Boston, Mass., first observed the day in 1783, and thereafter this celebration replaced that of the Boston Massacre, March 5. The custom spread to other cities and states, where the day was marked by parades, patriotic oratory, military displays and fireworks. In present time, games and athletic contests, picnics, patriotic programs and pageants, and community fireworks of pyrotechnic expertise are characteristic of the 4th of July.
Bill Petro, your friendly neighborhood historian
HISTORY OF FATHER’S DAY
The celebration of Father’s Day goes back all the way to the beginning, actually to the Garden of Eden when Abel gave his father Adam a razor while his brother Cain gave his father a snake-skin tie. This was the beginning of Cain’s downward slide.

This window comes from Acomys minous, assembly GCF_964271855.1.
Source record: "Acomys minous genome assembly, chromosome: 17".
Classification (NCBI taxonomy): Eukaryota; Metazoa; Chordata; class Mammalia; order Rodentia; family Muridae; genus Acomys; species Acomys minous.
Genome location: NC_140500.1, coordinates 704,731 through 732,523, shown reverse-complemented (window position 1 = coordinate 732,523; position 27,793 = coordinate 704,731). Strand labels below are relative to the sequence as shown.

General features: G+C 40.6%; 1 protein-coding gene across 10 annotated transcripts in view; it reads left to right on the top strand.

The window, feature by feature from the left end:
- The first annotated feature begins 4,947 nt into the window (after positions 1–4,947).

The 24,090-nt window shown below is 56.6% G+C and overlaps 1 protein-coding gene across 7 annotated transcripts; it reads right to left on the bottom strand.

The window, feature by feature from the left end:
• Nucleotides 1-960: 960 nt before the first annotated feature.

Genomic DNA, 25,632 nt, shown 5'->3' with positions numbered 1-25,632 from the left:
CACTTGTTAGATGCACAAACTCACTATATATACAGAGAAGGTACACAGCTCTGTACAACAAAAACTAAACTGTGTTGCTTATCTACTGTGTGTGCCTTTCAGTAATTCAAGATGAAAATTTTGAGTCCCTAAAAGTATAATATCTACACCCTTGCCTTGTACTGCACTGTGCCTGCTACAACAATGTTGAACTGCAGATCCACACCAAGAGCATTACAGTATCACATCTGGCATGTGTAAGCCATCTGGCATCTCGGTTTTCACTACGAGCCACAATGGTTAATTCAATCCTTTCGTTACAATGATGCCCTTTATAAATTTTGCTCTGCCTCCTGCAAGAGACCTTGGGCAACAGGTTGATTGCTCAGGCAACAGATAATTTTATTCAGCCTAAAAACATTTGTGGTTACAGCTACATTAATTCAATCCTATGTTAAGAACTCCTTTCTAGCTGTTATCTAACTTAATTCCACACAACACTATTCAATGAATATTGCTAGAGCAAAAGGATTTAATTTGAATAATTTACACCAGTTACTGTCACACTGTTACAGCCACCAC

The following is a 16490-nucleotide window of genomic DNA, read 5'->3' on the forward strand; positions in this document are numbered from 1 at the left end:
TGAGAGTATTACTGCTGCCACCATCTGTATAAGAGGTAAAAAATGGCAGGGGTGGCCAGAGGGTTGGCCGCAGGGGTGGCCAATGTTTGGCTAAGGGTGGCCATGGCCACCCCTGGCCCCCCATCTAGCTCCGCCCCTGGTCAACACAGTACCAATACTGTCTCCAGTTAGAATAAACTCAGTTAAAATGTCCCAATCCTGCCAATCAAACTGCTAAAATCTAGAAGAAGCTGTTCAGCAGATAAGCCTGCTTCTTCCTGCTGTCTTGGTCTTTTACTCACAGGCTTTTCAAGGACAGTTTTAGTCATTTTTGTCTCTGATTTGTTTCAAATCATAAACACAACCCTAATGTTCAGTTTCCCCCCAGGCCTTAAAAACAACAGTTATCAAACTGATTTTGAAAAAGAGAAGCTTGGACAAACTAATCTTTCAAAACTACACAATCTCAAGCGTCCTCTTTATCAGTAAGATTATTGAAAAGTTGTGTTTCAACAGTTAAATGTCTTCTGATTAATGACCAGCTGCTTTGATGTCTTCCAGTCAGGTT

Scholars have debated for ages why Mother’s Day seems to be more honored than Father’s Day. A parallel has been drawn between this phenomenon and that of the difference in popularity between the Irish patron saint and the Italian patron saint. The noted scholar, Father Guido Sarducci, papal legate and gossip columnist for the Vatican has pointed out that for St. Patrick’s Day, we have lots of festivities, lots of green, celebrations and major parades. But for St. Joseph, a very good saint, there is nothing. The only thing he is known for is children’s aspirin. Dr. Les Capable of Stanford University confirmed this research by saying “Ditto”. Professor Illinois Smith, of the Department of Redundancy Department at the University of California, Berkeley in Berkeley, California said much the same thing by repeating the same thing over and over again many times in a redundant and repetitive fashion.